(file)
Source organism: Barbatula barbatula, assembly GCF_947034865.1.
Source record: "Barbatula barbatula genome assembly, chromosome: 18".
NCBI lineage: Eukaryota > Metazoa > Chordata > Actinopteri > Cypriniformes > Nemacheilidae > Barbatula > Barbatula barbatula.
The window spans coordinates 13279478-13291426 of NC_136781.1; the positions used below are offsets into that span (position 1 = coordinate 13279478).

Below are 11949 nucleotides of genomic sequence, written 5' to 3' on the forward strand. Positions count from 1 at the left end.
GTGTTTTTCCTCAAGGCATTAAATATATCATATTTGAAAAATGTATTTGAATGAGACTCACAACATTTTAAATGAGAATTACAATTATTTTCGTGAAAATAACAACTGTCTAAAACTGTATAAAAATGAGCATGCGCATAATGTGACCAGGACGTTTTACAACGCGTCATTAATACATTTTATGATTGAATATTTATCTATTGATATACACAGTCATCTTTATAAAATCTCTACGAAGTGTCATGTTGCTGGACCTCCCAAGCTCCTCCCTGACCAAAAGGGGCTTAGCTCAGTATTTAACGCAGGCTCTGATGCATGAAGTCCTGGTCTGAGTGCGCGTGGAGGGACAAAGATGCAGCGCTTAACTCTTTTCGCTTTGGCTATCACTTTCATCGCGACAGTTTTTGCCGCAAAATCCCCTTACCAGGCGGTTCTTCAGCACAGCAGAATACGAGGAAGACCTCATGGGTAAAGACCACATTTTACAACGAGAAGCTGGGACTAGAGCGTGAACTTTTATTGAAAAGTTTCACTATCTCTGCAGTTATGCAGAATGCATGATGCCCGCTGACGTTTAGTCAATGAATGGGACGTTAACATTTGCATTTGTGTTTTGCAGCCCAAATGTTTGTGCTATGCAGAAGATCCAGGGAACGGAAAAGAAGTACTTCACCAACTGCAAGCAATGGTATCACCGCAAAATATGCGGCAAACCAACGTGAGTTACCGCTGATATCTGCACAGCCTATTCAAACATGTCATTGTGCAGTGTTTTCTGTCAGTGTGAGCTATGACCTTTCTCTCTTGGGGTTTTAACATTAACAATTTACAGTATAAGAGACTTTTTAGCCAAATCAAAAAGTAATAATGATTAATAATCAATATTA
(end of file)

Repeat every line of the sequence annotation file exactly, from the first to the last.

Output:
Source organism: Barbatula barbatula, assembly GCF_947034865.1.
Source record: "Barbatula barbatula genome assembly, chromosome: 18".
NCBI lineage: Eukaryota > Metazoa > Chordata > Actinopteri > Cypriniformes > Nemacheilidae > Barbatula > Barbatula barbatula.
The window spans coordinates 13279478-13291426 of NC_136781.1; the positions used below are offsets into that span (position 1 = coordinate 13279478).

Below are 11949 nucleotides of genomic sequence, written 5' to 3' on the forward strand. Positions count from 1 at the left end.
GTGTTTTTCCTCAAGGCATTAAATATATCATATTTGAAAAATGTATTTGAATGAGACTCACAACATTTTAAATGAGAATTACAATTATTTTCGTGAAAATAACAACTGTCTAAAACTGTATAAAAATGAGCATGCGCATAATGTGACCAGGACGTTTTACAACGCGTCATTAATACATTTTATGATTGAATATTTATCTATTGATATACACAGTCATCTTTATAAAATCTCTACGAAGTGTCATGTTGCTGGACCTCCCAAGCTCCTCCCTGACCAAAAGGGGCTTAGCTCAGTATTTAACGCAGGCTCTGATGCATGAAGTCCTGGTCTGAGTGCGCGTGGAGGGACAAAGATGCAGCGCTTAACTCTTTTCGCTTTGGCTATCACTTTCATCGCGACAGTTTTTGCCGCAAAATCCCCTTACCAGGCGGTTCTTCAGCACAGCAGAATACGAGGAAGACCTCATGGGTAAAGACCACATTTTACAACGAGAAGCTGGGACTAGAGCGTGAACTTTTATTGAAAAGTTTCACTATCTCTGCAGTTATGCAGAATGCATGATGCCCGCTGACGTTTAGTCAATGAATGGGACGTTAACATTTGCATTTGTGTTTTGCAGCCCAAATGTTTGTGCTATGCAGAAGATCCAGGGAACGGAAAAGAAGTACTTCACCAACTGCAAGCAATGGTATCACCGCAAAATATGCGGCAAACCAACGTGAGTTACCGCTGATATCTGCACAGCCTATTCAAACATGTCATTGTGCAGTGTTTTCTGTCAGTGTGAGCTATGACCTTTCTCTCTTGGGGTTTTAACATTAACAATTTACAGTATAAGAGACTTTTTAGCCAAATCAAAAAGTAATAATGATTAATAATCAATATTA